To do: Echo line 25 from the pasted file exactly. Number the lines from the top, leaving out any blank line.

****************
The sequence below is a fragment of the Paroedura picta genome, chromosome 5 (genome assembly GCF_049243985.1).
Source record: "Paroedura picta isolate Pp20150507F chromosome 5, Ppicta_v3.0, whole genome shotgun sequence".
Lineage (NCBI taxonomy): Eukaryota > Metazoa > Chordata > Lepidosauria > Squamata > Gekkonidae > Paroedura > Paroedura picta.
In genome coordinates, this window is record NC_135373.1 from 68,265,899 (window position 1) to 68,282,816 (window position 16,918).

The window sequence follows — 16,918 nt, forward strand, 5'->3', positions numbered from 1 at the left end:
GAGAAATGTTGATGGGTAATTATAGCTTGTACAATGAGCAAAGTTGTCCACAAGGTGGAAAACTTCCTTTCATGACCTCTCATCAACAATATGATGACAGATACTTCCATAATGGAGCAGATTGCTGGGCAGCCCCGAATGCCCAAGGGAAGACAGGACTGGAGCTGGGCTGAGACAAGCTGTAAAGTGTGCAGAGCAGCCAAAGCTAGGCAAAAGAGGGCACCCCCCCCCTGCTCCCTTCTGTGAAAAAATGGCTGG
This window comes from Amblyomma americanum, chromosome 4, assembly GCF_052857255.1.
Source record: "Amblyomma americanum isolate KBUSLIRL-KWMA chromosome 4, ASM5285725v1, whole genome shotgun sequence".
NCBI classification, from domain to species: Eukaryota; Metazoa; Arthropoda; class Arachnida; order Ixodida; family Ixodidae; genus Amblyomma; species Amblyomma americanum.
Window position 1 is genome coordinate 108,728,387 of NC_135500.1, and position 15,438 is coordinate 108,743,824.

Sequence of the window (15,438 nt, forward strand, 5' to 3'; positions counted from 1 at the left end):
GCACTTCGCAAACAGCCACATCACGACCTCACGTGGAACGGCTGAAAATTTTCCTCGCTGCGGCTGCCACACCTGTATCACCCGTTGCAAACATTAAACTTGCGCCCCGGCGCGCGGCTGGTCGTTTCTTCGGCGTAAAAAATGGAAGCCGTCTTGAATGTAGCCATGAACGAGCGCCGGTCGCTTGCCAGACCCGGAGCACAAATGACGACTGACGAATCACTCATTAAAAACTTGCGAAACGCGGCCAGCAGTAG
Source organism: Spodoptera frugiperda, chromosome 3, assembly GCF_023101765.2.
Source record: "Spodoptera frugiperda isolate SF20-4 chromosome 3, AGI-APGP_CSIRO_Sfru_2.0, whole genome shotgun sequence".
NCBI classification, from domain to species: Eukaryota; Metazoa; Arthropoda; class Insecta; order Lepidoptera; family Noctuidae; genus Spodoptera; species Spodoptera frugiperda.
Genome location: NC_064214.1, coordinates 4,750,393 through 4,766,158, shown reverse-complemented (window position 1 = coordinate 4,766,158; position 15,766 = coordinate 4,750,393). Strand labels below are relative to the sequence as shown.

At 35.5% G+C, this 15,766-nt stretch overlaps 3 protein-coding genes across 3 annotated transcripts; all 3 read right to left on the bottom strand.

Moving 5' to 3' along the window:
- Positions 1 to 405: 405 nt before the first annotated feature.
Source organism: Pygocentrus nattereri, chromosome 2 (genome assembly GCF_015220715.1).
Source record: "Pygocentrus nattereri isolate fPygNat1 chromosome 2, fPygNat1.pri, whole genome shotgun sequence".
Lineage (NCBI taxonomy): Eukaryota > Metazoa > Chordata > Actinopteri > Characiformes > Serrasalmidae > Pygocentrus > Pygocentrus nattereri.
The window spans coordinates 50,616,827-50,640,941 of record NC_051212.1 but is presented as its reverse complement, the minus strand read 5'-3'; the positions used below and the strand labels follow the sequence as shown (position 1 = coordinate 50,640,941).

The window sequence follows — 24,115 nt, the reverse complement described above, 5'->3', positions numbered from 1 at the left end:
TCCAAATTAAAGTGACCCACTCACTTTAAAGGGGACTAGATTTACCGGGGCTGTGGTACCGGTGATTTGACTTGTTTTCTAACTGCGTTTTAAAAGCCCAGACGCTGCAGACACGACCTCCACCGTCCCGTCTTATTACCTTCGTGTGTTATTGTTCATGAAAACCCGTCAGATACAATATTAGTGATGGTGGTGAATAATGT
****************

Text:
TCCAAATTAAAGTGACCCACTCACTTTAAAGGGGACTAGATTTACCGGGGCTGTGGTACCGGTGATTTGACTTGTTTTCTAACTGCGTTTTAAAAGCCCAGACGCTGCAGACACGACCTCCACCGTCCCGTCTTATTACCTTCGTGTGTTATTGTTCATGAAAACCCGTCAGATACAATATTAGTGATGGTGGTGAATAATGT